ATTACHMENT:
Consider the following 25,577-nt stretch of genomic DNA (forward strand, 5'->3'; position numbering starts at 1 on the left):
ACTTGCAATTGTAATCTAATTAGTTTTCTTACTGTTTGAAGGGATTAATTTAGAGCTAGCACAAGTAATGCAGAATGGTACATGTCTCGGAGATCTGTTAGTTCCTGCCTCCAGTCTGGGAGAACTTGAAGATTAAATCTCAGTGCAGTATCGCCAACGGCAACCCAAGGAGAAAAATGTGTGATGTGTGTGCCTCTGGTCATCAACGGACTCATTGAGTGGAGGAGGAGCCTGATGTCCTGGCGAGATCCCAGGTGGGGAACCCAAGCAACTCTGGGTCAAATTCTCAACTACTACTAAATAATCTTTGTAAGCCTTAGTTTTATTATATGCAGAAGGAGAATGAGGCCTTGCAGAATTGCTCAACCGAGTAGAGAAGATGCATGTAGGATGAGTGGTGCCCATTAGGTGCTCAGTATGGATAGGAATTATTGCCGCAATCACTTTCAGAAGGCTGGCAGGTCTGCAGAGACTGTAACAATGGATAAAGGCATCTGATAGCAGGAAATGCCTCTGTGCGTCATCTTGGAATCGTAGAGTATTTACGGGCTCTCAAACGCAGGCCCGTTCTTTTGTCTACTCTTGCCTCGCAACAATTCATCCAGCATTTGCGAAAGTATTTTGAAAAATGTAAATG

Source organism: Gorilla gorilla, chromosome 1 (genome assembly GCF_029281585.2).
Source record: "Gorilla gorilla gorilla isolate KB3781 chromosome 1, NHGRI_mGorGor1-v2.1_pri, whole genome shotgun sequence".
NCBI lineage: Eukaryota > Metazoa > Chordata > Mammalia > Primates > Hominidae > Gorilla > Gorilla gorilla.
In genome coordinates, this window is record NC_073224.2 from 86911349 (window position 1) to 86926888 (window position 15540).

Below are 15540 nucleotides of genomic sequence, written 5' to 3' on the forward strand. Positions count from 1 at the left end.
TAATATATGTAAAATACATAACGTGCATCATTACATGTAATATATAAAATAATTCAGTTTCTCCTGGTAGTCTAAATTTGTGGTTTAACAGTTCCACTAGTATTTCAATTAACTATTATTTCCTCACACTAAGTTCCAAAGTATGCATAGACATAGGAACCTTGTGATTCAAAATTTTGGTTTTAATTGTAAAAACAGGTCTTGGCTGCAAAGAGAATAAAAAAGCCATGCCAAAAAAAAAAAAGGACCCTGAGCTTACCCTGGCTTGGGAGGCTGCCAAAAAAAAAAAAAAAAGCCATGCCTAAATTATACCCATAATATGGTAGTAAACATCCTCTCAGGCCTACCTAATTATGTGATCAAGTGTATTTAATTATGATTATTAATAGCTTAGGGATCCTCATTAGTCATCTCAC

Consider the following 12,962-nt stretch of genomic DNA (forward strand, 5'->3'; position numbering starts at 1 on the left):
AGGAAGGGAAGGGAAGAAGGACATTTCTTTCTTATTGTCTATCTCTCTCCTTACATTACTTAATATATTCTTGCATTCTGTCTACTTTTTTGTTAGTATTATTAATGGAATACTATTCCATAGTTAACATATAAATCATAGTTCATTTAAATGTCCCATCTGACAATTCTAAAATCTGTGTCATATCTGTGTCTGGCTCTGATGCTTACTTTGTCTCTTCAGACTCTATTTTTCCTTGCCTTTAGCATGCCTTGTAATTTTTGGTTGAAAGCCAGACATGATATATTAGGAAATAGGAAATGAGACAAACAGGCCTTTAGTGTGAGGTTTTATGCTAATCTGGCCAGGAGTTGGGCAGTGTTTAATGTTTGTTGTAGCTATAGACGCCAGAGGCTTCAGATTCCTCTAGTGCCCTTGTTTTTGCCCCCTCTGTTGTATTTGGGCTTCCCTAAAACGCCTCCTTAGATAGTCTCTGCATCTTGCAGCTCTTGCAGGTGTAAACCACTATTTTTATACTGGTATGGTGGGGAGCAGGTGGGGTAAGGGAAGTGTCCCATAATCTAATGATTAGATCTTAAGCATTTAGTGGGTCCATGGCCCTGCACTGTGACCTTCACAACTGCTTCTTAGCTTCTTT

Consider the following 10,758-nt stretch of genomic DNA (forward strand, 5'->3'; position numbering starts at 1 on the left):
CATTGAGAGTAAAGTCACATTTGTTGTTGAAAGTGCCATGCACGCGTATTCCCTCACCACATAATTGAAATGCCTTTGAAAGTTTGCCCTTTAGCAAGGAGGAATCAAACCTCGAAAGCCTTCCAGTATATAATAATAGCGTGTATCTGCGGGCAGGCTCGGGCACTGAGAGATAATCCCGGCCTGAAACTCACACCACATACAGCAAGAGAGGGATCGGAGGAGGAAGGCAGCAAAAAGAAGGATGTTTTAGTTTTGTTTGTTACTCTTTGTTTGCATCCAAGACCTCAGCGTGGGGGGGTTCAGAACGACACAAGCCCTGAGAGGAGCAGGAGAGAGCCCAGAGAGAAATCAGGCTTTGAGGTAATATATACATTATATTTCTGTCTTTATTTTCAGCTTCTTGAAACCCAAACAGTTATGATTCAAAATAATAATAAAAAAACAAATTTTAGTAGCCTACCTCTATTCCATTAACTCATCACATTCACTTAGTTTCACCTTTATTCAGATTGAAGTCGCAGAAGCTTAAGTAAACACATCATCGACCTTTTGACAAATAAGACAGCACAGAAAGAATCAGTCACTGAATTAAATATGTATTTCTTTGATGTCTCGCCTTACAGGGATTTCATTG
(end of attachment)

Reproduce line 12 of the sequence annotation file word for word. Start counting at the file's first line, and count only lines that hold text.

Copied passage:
CATTGAGAGTAAAGTCACATTTGTTGTTGAAAGTGCCATGCACGCGTATTCCCTCACCACATAATTGAAATGCCTTTGAAAGTTTGCCCTTTAGCAAGGAGGAATCAAACCTCGAAAGCCTTCCAGTATATAATAATAGCGTGTATCTGCGGGCAGGCTCGGGCACTGAGAGATAATCCCGGCCTGAAACTCACACCACATACAGCAAGAGAGGGATCGGAGGAGGAAGGCAGCAAAAAGAAGGATGTTTTAGTTTTGTTTGTTACTCTTTGTTTGCATCCAAGACCTCAGCGTGGGGGGGTTCAGAACGACACAAGCCCTGAGAGGAGCAGGAGAGAGCCCAGAGAGAAATCAGGCTTTGAGGTAATATATACATTATATTTCTGTCTTTATTTTCAGCTTCTTGAAACCCAAACAGTTATGATTCAAAATAATAATAAAAAAACAAATTTTAGTAGCCTACCTCTATTCCATTAACTCATCACATTCACTTAGTTTCACCTTTATTCAGATTGAAGTCGCAGAAGCTTAAGTAAACACATCATCGACCTTTTGACAAATAAGACAGCACAGAAAGAATCAGTCACTGAATTAAATATGTATTTCTTTGATGTCTCGCCTTACAGGGATTTCATTG